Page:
TVNZ's most advanced digital initiative has been its Ondemand service, which wins plaudits for offering consumers a good service. Much of TVNZ's digital strategy is to build on the foundation of that service.

Sceptics point out that Ondemand is generously resourced. A financial analysis last year by Craigs Investment Partners estimated that TVNZ's digital media revenue amounted to about $10 million, though there is little clarity on its impact on the bottom line, if any.
In that sense TVNZ is the same as most traditional media companies, struggling to find ways to monetise digital expansion.

TVNZ is now "refurbishing" the Ondemand service, to make content more accessible and give it an edge in creating and sourcing content.

But the bulk of its revenue comes from advertising attached to its traditional programming, and that is under pressure due to the fragmentation of media.

MediaWorks has lagged behind TVNZ in developing its digital imprint, partly because it has not had shareholder permission to pump resources into an arm that is essential in the medium and long term, but does not immediately deliver profits and dividends.


Under new and more secure ownership, MediaWorks has been catching up, improving its on-demand services and promoting on-air content. But it has a long way to go.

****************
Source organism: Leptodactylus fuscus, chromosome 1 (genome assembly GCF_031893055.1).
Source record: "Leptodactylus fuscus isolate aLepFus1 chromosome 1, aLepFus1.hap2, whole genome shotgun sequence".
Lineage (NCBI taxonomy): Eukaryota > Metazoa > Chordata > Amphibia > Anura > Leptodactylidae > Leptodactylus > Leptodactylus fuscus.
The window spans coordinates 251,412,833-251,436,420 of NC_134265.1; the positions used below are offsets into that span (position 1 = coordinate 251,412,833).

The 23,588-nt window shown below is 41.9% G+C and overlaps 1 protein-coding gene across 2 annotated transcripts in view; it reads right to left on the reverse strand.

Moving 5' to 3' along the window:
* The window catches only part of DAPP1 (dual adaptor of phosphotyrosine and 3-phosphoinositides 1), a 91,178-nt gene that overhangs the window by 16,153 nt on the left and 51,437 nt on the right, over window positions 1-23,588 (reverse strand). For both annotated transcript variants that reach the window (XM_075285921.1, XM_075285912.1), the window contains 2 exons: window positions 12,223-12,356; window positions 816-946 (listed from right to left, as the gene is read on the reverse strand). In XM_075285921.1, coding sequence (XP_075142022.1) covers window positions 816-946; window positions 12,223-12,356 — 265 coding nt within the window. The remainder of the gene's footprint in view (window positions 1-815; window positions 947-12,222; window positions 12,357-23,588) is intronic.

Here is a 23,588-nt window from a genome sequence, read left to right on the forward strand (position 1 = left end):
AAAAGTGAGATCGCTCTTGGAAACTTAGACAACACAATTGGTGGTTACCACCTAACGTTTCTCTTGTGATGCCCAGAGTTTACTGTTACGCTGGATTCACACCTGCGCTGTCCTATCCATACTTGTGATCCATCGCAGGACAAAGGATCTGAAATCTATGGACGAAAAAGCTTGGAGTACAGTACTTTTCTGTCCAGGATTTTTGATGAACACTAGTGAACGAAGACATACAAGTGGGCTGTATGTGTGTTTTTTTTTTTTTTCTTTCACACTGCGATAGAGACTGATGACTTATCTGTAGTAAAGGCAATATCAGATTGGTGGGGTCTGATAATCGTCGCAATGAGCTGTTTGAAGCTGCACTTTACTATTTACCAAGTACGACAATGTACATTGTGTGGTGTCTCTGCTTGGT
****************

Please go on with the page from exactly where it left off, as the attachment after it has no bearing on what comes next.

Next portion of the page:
MediaWorks says its "Interactive" service - which offers TV and radio content - is profitable, but it seems likely there will be pressure to improve its digital services.

As the recent Colmar Brunton/NZ On Air study showed, New Zealanders spend most of their time with TV and radio, but also use a wide range of other media. For example, MediaWorks claims great success with its apps, which have been downloaded one million times and are widely used.

These range from the video on demand service 3NOW, to the popular 3 News app, to radio apps like The Edge, which allow users to livestream the radio station or the TV channel in question. Expect their initiative with The Edge TV station to be at the centre of the company's push to impose itself online.


SKY TV is arguably New Zealand's first digital media company. It has been criticised for the delay in advancing new media initiatives, and even blamed for creating the demand for pirated programmes that are not legitimately available here.

Chief executive John Fellet points out that there is no rush to do things which don't make a profit, noting that "I don't want to have the most watched platform as we go bankrupt".

The Sky Go platform offers streaming to existing customers, and a so-far-unnamed new SVOD service will offer more choice later in the year.

As New Zealand's biggest buyer of TV content, Sky has the advantage of exclusive deals for Hollywood content, which SVOD services need to stand out from competitors.

The big question will be how Sky uses its dominance of sports rights in the digital arena, and the degree to which it allows internet services to take those rights away.

The Craigs analysis pointed to other opportunities, such as extending the functionality of the Sky Go platform, and using TV on demand to offer premium channels such as SoHo and premium sports content.